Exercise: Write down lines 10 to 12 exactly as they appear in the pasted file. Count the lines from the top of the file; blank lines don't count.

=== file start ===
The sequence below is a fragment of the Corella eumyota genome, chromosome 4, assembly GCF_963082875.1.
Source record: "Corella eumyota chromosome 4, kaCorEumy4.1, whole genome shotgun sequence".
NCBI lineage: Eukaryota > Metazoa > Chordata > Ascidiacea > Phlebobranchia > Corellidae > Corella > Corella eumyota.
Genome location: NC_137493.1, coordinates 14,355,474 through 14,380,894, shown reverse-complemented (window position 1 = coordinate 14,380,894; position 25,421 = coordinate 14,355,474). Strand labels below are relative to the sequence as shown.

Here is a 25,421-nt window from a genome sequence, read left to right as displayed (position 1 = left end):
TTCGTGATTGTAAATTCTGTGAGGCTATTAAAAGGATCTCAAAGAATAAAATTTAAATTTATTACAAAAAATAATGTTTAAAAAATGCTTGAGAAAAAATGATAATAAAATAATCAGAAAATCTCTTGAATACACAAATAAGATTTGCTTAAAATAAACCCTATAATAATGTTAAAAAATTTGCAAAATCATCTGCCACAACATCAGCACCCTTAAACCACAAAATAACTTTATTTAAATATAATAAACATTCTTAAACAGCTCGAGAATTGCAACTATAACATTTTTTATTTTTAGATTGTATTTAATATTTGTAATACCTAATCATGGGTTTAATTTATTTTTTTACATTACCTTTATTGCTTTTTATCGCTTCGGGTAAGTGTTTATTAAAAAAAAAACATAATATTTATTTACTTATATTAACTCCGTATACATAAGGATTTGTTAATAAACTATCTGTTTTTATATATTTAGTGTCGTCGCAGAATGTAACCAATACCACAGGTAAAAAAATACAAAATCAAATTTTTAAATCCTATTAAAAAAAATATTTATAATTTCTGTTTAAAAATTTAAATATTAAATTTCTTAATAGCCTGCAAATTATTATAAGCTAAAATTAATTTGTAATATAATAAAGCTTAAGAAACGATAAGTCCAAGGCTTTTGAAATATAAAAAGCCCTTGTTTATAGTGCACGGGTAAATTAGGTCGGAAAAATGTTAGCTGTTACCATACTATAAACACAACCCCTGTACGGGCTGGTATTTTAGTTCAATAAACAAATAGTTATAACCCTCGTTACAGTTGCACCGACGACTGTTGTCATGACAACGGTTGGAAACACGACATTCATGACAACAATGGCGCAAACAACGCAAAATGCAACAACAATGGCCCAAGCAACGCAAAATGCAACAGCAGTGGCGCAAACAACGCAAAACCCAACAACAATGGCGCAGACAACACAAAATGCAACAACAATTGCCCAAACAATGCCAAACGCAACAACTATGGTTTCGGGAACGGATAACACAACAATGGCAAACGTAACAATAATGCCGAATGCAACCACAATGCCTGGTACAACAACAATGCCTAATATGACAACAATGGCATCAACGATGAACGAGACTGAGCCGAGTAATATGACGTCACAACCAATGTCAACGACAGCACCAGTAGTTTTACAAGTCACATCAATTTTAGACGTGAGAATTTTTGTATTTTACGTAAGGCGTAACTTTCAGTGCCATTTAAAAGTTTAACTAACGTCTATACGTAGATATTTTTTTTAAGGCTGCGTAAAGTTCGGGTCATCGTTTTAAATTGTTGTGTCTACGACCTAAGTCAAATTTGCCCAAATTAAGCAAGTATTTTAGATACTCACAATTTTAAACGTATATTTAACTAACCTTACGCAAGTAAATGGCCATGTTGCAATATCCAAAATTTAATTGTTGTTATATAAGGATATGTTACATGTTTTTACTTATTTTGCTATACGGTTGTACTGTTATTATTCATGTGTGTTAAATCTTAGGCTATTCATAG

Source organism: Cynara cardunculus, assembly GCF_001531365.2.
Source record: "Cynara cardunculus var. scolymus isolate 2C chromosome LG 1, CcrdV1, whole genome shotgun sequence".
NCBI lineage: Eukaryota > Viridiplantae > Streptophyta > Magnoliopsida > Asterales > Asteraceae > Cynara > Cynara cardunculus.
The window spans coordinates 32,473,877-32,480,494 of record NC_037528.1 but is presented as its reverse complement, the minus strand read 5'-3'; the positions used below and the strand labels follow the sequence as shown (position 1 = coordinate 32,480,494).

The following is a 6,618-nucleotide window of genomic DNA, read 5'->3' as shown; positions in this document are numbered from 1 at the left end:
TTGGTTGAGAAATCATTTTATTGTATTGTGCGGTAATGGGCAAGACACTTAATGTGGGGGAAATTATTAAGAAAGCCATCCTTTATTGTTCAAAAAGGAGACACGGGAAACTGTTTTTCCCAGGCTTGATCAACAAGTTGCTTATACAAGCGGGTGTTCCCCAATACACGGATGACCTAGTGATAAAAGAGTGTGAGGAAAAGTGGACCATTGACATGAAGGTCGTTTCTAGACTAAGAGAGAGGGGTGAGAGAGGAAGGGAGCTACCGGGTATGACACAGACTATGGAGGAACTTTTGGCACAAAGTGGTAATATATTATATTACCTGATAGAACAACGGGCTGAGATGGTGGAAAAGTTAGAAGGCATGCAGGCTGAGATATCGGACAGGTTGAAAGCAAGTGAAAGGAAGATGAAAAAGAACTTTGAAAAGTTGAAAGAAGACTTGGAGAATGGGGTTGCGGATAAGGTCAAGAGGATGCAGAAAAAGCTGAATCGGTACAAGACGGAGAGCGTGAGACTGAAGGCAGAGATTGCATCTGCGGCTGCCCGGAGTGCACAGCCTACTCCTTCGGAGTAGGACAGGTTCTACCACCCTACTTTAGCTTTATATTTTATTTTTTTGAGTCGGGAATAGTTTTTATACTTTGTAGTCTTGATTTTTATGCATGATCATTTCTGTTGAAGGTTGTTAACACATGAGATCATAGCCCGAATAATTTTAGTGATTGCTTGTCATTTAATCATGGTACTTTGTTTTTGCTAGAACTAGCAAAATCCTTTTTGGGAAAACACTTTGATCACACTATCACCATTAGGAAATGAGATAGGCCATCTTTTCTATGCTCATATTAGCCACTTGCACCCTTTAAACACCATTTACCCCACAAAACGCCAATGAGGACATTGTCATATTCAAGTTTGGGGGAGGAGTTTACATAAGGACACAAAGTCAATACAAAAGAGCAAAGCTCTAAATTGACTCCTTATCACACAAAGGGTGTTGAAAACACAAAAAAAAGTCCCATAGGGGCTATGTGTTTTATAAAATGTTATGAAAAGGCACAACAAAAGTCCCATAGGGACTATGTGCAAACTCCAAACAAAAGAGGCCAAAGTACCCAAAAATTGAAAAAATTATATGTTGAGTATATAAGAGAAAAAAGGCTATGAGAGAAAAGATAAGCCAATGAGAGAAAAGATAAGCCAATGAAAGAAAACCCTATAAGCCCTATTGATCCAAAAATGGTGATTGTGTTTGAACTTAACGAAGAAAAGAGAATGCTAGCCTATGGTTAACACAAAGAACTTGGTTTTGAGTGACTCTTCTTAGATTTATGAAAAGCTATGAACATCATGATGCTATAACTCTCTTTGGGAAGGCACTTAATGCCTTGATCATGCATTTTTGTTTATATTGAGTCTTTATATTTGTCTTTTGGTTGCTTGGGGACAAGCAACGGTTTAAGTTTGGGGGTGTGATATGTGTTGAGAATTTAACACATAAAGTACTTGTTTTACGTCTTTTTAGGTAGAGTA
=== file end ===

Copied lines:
The window spans coordinates 32,473,877-32,480,494 of record NC_037528.1 but is presented as its reverse complement, the minus strand read 5'-3'; the positions used below and the strand labels follow the sequence as shown (position 1 = coordinate 32,480,494).

The following is a 6,618-nucleotide window of genomic DNA, read 5'->3' as shown; positions in this document are numbered from 1 at the left end:
TTGGTTGAGAAATCATTTTATTGTATTGTGCGGTAATGGGCAAGACACTTAATGTGGGGGAAATTATTAAGAAAGCCATCCTTTATTGTTCAAAAAGGAGACACGGGAAACTGTTTTTCCCAGGCTTGATCAACAAGTTGCTTATACAAGCGGGTGTTCCCCAATACACGGATGACCTAGTGATAAAAGAGTGTGAGGAAAAGTGGACCATTGACATGAAGGTCGTTTCTAGACTAAGAGAGAGGGGTGAGAGAGGAAGGGAGCTACCGGGTATGACACAGACTATGGAGGAACTTTTGGCACAAAGTGGTAATATATTATATTACCTGATAGAACAACGGGCTGAGATGGTGGAAAAGTTAGAAGGCATGCAGGCTGAGATATCGGACAGGTTGAAAGCAAGTGAAAGGAAGATGAAAAAGAACTTTGAAAAGTTGAAAGAAGACTTGGAGAATGGGGTTGCGGATAAGGTCAAGAGGATGCAGAAAAAGCTGAATCGGTACAAGACGGAGAGCGTGAGACTGAAGGCAGAGATTGCATCTGCGGCTGCCCGGAGTGCACAGCCTACTCCTTCGGAGTAGGACAGGTTCTACCACCCTACTTTAGCTTTATATTTTATTTTTTTGAGTCGGGAATAGTTTTTATACTTTGTAGTCTTGATTTTTATGCATGATCATTTCTGTTGAAGGTTGTTAACACATGAGATCATAGCCCGAATAATTTTAGTGATTGCTTGTCATTTAATCATGGTACTTTGTTTTTGCTAGAACTAGCAAAATCCTTTTTGGGAAAACACTTTGATCACACTATCACCATTAGGAAATGAGATAGGCCATCTTTTCTATGCTCATATTAGCCACTTGCACCCTTTAAACACCATTTACCCCACAAAACGCCAATGAGGACATTGTCATATTCAAGTTTGGGGGAGGAGTTTACATAAGGACACAAAGTCAATACAAAAGAGCAAAGCTCTAAATTGACTCCTTATCACACAAAGGGTGTTGAAAACACAAAAAAAAGTCCCATAGGGGCTATGTGTTTTATAAAATGTTATGAAAAGGCACAACAAAAGTCCCATAGGGACTATGTGCAAACTCCAAACAAAAGAGGCCAAAGTACCCAAAAATTGAAAAAATTATATGTTGAGTATATAAGAGAAAAAAGGCTATGAGAGAAAAGATAAGCCAATGAGAGAAAAGATAAGCCAATGAAAGAAAACCCTATAAGCCCTATTGATCCAAAAATGGTGATTGTGTTTGAACTTAACGAAGAAAAGAGAATGCTAGCCTATGGTTAACACAAAGAACTTGGTTTTGAGTGACTCTTCTTAGATTTATGAAAAGCTATGAACATCATGATGCTATAACTCTCTTTGGGAAGGCACTTAATGCCTTGATCATGCATTTTTGTTTATATTGAGTCTTTATATTTGTCTTTTGGTTGCTTGGGGACAAGCAACGGTTTAAGTTTGGGGGTGTGATATGTGTTGAGAATTTAACACATAAAGTACTTGTTTTACGTCTTTTTAGGTAGAGTA